The same claim and errors are made about the use of the terminologies “high functioning autism” and “low functioning autism”. It is pointed out by some that it is too hard to draw the line between someone who is high functioning and someone who is low functioning, therefore the terms are redundant. Again, they are treating the penumbra as if it undercuts the term entirely. Just because some high functioning people show low functioning, and some low functioning people show high functioning, does not mean that there are not some people who are very clear instances of low functioning autism, and some people are very clear instances of high functioning autism. If a penumbra is too large, it can – arguably – eclipse the function of a term, but that is a different argument from putting forward examples where it is hard to determine high from low functioning autism.

Again, an error is made when people point out that someone can move across the spectrum – starting out low functioning and becoming high functioning – therefore the term is redundant because it lacks permanence across time. But by the very act of identifying that that person was once one type, and then the other, the arguer has undercut their argument that the term cannot be used to describe how autism is (and once was) affecting an individual. It is not an inherent part of defining the level of functioning of an autistic person, that that level never changes.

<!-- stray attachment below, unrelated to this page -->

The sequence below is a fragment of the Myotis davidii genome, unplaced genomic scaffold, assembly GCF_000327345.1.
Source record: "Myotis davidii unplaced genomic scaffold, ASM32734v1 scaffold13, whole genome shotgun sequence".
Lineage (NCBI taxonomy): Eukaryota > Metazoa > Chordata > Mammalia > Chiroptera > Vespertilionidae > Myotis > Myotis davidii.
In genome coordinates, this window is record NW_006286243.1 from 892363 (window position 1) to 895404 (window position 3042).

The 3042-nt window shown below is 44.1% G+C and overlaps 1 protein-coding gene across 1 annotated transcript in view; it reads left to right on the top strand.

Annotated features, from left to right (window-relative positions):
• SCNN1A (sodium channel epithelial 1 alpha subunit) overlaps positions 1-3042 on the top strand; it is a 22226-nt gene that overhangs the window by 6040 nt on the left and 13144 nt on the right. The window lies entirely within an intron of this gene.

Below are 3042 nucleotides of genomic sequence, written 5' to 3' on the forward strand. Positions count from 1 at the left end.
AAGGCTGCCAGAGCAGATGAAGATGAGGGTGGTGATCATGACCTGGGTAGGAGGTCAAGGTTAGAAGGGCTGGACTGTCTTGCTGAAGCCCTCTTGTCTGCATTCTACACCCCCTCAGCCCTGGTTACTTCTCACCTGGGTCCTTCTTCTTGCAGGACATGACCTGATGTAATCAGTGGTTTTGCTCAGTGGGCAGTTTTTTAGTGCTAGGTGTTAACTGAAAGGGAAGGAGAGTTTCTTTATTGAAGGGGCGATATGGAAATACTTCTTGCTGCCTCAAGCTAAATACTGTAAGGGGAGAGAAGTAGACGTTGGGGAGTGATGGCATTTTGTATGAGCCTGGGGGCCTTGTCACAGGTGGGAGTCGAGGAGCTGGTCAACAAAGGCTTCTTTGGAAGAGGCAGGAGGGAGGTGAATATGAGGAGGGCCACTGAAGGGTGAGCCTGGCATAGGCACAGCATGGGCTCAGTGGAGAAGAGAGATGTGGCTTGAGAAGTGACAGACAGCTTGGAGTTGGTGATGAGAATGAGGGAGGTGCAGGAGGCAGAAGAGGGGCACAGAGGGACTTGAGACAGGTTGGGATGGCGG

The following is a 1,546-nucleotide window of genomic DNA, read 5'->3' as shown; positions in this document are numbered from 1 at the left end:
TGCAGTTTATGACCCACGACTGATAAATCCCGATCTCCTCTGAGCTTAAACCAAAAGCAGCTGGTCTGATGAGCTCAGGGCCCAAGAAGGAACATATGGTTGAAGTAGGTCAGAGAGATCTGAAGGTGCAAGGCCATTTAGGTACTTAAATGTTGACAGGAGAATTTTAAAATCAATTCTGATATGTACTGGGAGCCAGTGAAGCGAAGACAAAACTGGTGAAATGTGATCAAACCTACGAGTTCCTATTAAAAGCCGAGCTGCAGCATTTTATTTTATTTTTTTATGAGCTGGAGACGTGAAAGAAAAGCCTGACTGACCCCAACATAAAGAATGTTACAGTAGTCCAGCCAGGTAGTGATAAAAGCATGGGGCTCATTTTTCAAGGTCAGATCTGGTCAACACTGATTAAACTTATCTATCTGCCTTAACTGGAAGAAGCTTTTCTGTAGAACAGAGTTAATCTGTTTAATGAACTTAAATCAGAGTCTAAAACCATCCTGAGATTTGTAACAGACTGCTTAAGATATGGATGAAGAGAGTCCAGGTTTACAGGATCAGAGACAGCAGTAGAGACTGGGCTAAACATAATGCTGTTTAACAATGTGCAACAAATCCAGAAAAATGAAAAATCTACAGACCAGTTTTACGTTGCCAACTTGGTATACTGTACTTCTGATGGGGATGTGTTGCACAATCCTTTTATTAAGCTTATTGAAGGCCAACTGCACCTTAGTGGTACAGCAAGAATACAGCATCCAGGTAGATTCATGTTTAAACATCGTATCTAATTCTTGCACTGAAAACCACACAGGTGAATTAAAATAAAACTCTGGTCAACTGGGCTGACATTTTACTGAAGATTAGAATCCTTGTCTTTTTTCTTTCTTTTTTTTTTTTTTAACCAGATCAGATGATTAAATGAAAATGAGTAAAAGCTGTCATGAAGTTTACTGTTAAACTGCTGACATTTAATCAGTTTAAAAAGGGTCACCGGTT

I should add that neither are the terms inherently offensive. It is descriptive. Any moral judgement added to it is done by the reader. (Admittedly if enough people found the term offensive, it may become generally considered an offensive term, but even words like “retarded” retain meaningful and accurate usage.) In as far as “functioning” for autistic people is tied to an IQ measure (and it sometimes is), it is an unhelpful and un-necessary terminology, because IQ is hard to measure in autistic people, and can be talked about as a completely independent question to how well an autistic person functions in the world.

However, the way the term is commonly used among the professionals and parents I have interacted with, “functioning” references the ability to function within the world – that includes self-care skills, communication and social ability. Ability, and not just preference: Low functioning autistic people are not those who have chosen to (for example) not socialize or communicate, they are rather those who cannot do so (though this ability can change). I have seen high functioning autistic people claim that they are low functioning because they choose not to communicate by words, preferring the written word, or choose not to socialize, even though they could if they were put in a situation that they must. It seems to me that the ability to consciously make that choice – where many autistic people cannot – suggests they are high functioning.